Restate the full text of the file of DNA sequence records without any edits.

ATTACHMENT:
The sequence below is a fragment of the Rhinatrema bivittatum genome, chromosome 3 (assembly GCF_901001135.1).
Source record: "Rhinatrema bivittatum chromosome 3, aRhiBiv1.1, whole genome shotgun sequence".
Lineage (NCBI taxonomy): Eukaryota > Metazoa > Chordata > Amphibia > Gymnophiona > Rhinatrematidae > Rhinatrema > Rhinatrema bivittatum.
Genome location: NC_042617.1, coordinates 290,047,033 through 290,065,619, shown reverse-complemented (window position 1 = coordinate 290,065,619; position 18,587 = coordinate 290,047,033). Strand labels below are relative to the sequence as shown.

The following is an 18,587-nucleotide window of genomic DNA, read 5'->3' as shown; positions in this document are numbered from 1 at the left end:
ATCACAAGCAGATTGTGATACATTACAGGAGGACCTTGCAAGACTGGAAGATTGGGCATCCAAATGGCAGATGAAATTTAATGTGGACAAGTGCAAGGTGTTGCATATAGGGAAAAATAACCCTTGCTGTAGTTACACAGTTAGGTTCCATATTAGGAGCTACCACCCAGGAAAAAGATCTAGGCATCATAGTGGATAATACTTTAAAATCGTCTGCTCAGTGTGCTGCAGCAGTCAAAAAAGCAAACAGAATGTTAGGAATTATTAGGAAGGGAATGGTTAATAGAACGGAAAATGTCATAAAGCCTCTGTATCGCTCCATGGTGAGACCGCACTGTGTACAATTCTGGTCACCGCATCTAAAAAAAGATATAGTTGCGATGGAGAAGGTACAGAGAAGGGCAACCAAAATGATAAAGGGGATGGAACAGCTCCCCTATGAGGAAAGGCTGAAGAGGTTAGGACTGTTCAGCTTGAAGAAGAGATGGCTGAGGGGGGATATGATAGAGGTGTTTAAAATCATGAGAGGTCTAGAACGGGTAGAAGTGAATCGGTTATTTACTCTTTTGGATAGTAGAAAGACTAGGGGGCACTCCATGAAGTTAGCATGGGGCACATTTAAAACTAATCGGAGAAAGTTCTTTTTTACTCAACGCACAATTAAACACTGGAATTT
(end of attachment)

The sequence below is a fragment of the Rhinatrema bivittatum genome, chromosome 3 (assembly GCF_901001135.1).
Source record: "Rhinatrema bivittatum chromosome 3, aRhiBiv1.1, whole genome shotgun sequence".
Lineage (NCBI taxonomy): Eukaryota > Metazoa > Chordata > Amphibia > Gymnophiona > Rhinatrematidae > Rhinatrema > Rhinatrema bivittatum.
Genome location: NC_042617.1, coordinates 290,047,033 through 290,065,619, shown reverse-complemented (window position 1 = coordinate 290,065,619; position 18,587 = coordinate 290,047,033). Strand labels below are relative to the sequence as shown.

The following is an 18,587-nucleotide window of genomic DNA, read 5'->3' as shown; positions in this document are numbered from 1 at the left end:
ATCACAAGCAGATTGTGATACATTACAGGAGGACCTTGCAAGACTGGAAGATTGGGCATCCAAATGGCAGATGAAATTTAATGTGGACAAGTGCAAGGTGTTGCATATAGGGAAAAATAACCCTTGCTGTAGTTACACAGTTAGGTTCCATATTAGGAGCTACCACCCAGGAAAAAGATCTAGGCATCATAGTGGATAATACTTTAAAATCGTCTGCTCAGTGTGCTGCAGCAGTCAAAAAAGCAAACAGAATGTTAGGAATTATTAGGAAGGGAATGGTTAATAGAACGGAAAATGTCATAAAGCCTCTGTATCGCTCCATGGTGAGACCGCACTGTGTACAATTCTGGTCACCGCATCTAAAAAAAGATATAGTTGCGATGGAGAAGGTACAGAGAAGGGCAACCAAAATGATAAAGGGGATGGAACAGCTCCCCTATGAGGAAAGGCTGAAGAGGTTAGGACTGTTCAGCTTGAAGAAGAGATGGCTGAGGGGGGATATGATAGAGGTGTTTAAAATCATGAGAGGTCTAGAACGGGTAGAAGTGAATCGGTTATTTACTCTTTTGGATAGTAGAAAGACTAGGGGGCACTCCATGAAGTTAGCATGGGGCACATTTAAAACTAATCGGAGAAAGTTCTTTTTTACTCAACGCACAATTAAACACTGGAATTT